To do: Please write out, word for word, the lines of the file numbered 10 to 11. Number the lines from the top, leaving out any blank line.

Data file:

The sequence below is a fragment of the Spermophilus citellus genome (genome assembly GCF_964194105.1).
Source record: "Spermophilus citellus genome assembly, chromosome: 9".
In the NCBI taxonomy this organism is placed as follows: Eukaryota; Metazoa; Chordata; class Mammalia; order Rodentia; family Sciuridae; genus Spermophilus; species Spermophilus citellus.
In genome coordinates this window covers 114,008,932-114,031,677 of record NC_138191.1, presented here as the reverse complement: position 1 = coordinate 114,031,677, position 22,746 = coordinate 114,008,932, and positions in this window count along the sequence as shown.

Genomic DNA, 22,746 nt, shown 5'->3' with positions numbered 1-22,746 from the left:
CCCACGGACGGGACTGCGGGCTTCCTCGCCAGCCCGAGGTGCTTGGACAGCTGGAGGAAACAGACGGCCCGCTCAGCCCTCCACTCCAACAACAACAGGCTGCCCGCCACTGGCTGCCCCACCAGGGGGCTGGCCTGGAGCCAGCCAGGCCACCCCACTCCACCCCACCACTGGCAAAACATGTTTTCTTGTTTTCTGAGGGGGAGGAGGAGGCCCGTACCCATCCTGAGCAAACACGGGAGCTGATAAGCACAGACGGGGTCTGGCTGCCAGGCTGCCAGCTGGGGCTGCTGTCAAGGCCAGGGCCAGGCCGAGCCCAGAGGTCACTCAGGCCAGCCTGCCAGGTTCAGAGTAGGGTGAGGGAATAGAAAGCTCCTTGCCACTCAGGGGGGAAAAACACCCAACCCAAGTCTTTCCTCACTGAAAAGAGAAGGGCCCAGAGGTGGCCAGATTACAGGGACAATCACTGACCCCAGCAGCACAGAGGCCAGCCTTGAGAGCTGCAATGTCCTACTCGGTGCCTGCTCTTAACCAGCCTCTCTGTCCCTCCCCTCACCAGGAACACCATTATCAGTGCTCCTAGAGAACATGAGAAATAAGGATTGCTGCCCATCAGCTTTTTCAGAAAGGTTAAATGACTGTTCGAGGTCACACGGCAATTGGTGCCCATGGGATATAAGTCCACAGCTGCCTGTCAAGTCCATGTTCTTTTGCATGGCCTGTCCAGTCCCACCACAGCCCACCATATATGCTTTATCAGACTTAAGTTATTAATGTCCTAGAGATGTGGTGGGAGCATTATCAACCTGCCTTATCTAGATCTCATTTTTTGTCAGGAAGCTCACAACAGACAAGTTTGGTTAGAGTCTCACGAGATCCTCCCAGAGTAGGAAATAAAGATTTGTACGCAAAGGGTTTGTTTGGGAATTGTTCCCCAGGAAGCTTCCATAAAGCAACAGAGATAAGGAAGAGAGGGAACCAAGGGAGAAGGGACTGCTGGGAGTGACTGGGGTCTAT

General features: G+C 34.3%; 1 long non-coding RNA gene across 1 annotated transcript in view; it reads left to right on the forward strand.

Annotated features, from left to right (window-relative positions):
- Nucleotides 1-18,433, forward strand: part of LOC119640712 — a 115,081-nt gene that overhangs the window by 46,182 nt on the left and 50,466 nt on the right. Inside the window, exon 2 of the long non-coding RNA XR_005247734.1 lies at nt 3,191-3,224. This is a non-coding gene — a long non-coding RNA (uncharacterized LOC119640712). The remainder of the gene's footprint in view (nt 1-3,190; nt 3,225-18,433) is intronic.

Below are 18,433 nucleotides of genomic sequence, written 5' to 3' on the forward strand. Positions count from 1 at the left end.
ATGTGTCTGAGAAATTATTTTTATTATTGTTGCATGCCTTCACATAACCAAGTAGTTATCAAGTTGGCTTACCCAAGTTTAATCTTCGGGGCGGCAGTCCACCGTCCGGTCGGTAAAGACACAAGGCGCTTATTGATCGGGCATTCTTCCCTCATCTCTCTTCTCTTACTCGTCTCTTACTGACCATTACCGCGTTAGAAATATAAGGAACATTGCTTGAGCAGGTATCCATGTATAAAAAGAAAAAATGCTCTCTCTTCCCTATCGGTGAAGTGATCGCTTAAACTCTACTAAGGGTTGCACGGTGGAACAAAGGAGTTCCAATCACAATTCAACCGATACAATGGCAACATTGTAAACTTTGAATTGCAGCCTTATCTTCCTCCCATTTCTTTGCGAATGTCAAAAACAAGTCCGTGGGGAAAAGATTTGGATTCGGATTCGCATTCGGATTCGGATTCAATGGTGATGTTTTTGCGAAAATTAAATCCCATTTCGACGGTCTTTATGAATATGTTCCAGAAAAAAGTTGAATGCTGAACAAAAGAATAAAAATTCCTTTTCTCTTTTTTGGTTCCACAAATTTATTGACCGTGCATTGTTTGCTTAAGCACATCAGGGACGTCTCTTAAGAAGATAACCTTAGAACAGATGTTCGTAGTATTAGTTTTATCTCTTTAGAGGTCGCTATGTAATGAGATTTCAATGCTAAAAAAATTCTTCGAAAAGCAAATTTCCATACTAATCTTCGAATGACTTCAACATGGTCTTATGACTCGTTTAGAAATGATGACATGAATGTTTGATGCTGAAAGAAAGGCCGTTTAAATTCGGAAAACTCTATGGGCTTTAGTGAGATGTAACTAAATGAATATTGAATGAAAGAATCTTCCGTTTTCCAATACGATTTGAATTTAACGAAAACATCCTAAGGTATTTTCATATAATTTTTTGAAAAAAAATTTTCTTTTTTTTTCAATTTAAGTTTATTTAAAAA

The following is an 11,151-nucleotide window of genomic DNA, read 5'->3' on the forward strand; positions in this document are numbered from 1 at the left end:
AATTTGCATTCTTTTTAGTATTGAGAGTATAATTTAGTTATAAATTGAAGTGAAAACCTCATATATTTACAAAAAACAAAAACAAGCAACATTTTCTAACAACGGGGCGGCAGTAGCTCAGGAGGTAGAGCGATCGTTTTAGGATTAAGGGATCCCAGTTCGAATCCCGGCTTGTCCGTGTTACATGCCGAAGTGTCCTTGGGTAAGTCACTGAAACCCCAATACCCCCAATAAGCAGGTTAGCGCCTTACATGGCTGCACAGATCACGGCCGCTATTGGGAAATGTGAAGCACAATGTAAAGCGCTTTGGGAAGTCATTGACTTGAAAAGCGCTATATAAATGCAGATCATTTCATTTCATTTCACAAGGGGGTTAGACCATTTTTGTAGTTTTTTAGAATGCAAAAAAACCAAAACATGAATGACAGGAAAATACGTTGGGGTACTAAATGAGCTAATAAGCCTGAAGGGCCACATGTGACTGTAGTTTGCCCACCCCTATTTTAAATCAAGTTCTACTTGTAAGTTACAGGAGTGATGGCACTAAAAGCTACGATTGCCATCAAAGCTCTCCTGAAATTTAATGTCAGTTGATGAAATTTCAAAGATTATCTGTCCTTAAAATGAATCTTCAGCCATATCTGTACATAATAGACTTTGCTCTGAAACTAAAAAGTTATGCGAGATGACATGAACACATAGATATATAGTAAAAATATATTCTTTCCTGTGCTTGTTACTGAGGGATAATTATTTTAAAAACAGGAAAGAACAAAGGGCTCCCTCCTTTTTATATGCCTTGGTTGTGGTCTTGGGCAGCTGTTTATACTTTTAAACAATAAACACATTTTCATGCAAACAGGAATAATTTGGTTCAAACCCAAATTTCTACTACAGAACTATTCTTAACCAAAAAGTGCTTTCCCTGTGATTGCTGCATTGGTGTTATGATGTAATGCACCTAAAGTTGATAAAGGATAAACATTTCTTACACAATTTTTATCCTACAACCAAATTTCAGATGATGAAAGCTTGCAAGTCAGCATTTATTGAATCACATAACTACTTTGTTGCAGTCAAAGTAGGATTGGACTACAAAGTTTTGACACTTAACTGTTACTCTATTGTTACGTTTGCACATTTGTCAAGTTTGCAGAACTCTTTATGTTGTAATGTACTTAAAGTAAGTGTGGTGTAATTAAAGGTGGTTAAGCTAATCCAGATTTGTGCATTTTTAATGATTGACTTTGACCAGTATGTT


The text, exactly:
Below are 18,433 nucleotides of genomic sequence, written 5' to 3' on the forward strand. Positions count from 1 at the left end.
ATGTGTCTGAGAAATTATTTTTATTATTGTTGCATGCCTTCACATAACCAAGTAGTTATCAAGTTGGCTTACCCAAGTTTAATCTTCGGGGCGGCAGTCCACCGTCCGGTCGGTAAAGACACAAGGCGCTTATTGATCGGGCATTCTTCCCTCATCTCTCTTCTCTTACTCGTCTCTTACTGACCATTACCGCGTTAGAAATATAAGGAACATTGCTTGAGCAGGTATCCATGTATAAAAAGAAAAAATGCTCTCTCTTCCCTATCGGTGAAGTGATCGCTTAAACTCTACTAAGGGTTGCACGGTGGAACAAAGGAGTTCCAATCACAATTCAACCGATACAATGGCAACATTGTAAACTTTGAATTGCAGCCTTATCTTCCTCCCATTTCTTTGCGAATGTCAAAAACAAGTCCGTGGGGAAAAGATTTGGATTCGGATTCGCATTCGGATTCGGATTCAATGGTGATGTTTTTGCGAAAATTAAATCCCATTTCGACGGTCTTTATGAATATGTTCCAGAAAAAAGTTGAATGCTGAACAAAAGAATAAAAATTCCTTTTCTCTTTTTTGGTTCCACAAATTTATTGACCGTGCATTGTTTGCTTAAGCACATCAGGGACGTCTCTTAAGAAGATAACCTTAGAACAGATGTTCGTAGTATTAGTTTTATCTCTTTAGAGGTCGCTATGTAATGAGATTTCAATGCTAAAAAAATTCTTCGAAAAGCAAATTTCCATACTAATCTTCGAATGACTTCAACATGGTCTTATGACTCGTTTAGAAATGATGACATGAATGTTTGATGCTGAAAGAAAGGCCGTTTAAATTCGGAAAACTCTATGGGCTTTAGTGAGATGTAACTAAATGAATATTGAATGAAAGAATCTTCCGTTTTCCAATACGATTTGAATTTAACGAAAACATCCTAAGGTATTTTCATATAATTTTTTGAAAAAAAATTTTCTTTTTTTTTCAATTTAAGTTTATTTAAAAA